A rain garden is a depressed area in the landscape that collects rain water from a roof, driveway or street and allows it to soak into the ground. Planted with grasses and flowering perennials, rain gardens can be a cost effective and beautiful way to reduce runoff from your property.
Rain barrels capture water from a roof and hold it for later use such as on lawns, gardens, or indoor plants. Collecting roof runoff in rain barrels reduces the amount of water that flows from your property. It's a great way to conserve water and it's free water for use in your landscape.
Storm drain art is a creative way to protect our waterways. Through art, you can help engage your community, brighten your neighborhood drains, and raise awareness about the importance of keeping our streets and waterways clean.
The effectiveness of bioswales extends to their ability to filter stormwater naturally. The soil and vegetation in bioswales can root out pollutants and contaminants that would otherwise end up in stormwater systems and bodies of water.
According to the American Society of Landscape Architects (ASLA)
Community outreach and education plays a large role in environmental awareness campaigns and the ability to enact change. The use of geographic information systems (GIS) has broken new barriers in uniting communities through visualization of information, making availability and understanding even more accessible. GIS has been used in all areas of research and has been influential in mapping city infrastructure, like sewer and storm drain networks. Stormwater, specifically the urban runoff created from it, can have overwhelming impacts to local waterways and stormwater drainage systems when coupled with pollution. By combining the education of negative impacts due to pollution from stormwater runoff and mapping, Lots of Fish hopes to begin this innovative approach in uniting scientists and the general public through stormwater diversion mapping.
Problem Statement and Implications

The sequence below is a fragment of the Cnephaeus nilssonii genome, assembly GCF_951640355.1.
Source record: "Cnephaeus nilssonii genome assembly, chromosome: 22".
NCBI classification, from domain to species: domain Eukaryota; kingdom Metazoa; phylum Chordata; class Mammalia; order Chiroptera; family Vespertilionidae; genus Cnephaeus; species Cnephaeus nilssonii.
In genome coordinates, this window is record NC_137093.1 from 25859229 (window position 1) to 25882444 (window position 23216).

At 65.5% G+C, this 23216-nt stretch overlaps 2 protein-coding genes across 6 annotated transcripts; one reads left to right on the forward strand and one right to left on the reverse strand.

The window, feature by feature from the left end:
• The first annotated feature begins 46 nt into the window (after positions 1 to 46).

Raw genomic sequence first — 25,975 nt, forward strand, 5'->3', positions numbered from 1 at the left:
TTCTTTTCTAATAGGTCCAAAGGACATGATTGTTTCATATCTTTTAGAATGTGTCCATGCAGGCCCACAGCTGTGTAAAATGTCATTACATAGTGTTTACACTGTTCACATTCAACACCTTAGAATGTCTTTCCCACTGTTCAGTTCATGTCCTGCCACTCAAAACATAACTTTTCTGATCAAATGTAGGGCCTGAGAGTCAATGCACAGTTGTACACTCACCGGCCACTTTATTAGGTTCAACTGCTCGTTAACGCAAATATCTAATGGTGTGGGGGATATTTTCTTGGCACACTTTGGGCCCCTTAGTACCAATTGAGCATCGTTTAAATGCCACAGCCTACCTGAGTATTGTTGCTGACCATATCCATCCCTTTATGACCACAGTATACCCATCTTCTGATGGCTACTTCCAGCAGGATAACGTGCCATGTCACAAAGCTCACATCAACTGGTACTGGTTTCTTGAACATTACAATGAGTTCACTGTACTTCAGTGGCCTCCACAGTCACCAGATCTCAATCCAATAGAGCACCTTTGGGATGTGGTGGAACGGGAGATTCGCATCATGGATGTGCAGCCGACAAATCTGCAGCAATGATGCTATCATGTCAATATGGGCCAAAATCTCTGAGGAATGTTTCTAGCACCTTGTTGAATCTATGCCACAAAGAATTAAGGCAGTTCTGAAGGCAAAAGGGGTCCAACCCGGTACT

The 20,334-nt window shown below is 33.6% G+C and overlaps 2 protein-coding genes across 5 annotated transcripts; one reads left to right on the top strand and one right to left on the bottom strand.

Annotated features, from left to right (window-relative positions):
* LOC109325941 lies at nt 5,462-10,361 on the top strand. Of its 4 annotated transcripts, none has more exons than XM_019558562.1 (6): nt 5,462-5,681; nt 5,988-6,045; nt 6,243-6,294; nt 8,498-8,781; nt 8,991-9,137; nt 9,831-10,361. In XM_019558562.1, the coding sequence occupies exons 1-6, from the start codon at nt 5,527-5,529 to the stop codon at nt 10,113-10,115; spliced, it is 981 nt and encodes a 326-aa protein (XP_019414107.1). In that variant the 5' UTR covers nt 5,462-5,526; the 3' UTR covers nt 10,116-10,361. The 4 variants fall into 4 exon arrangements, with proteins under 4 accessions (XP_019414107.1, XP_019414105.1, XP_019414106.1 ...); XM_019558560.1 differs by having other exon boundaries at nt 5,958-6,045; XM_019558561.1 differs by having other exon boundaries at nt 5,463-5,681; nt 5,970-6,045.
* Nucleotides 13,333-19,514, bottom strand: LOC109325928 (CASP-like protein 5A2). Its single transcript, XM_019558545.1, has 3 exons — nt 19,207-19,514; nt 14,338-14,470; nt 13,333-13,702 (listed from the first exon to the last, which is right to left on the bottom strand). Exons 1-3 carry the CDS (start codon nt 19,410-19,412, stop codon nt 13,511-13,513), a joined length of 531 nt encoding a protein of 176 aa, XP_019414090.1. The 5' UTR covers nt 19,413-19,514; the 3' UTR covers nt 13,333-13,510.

As with any environmental movement, public awareness plays a key role for governmental action. Lots of Fish aims to provide an innovative approach towards stormwater awareness through big picture visualization. Stormwater pollution and urban runoff are large sources of trash and toxins that end up in local waterways and ultimately out into the ocean. By creating eye catching messages on storm drains and water drainage outlets, the public is more inclined to be educated on where their water and trash on the streets are leading to.
It is one thing to be aware of an issue, but another to take action. Lots of Fish aims to tackle this problem by taking lesson plans involving use of this Interactive Runoff Art Map to the classrooms to integrate them as a school program. Exposing school children will stimulate community involvement and expose them to the use of GIS as a way to supplement learning. Currently, we have a GIS for Kids lesson plan and are working on a GIS for Teens lesson plan this summer!
The objective is to provide the general public with an easily accessible and interactive tool that engages them in stormwater pollution reduction efforts to facilitate long-term sustainable outreach. What begins as a community art project to beautify the city develops into a network of conservation messages that build a greater framework of stormwater pollution and mitigation efforts.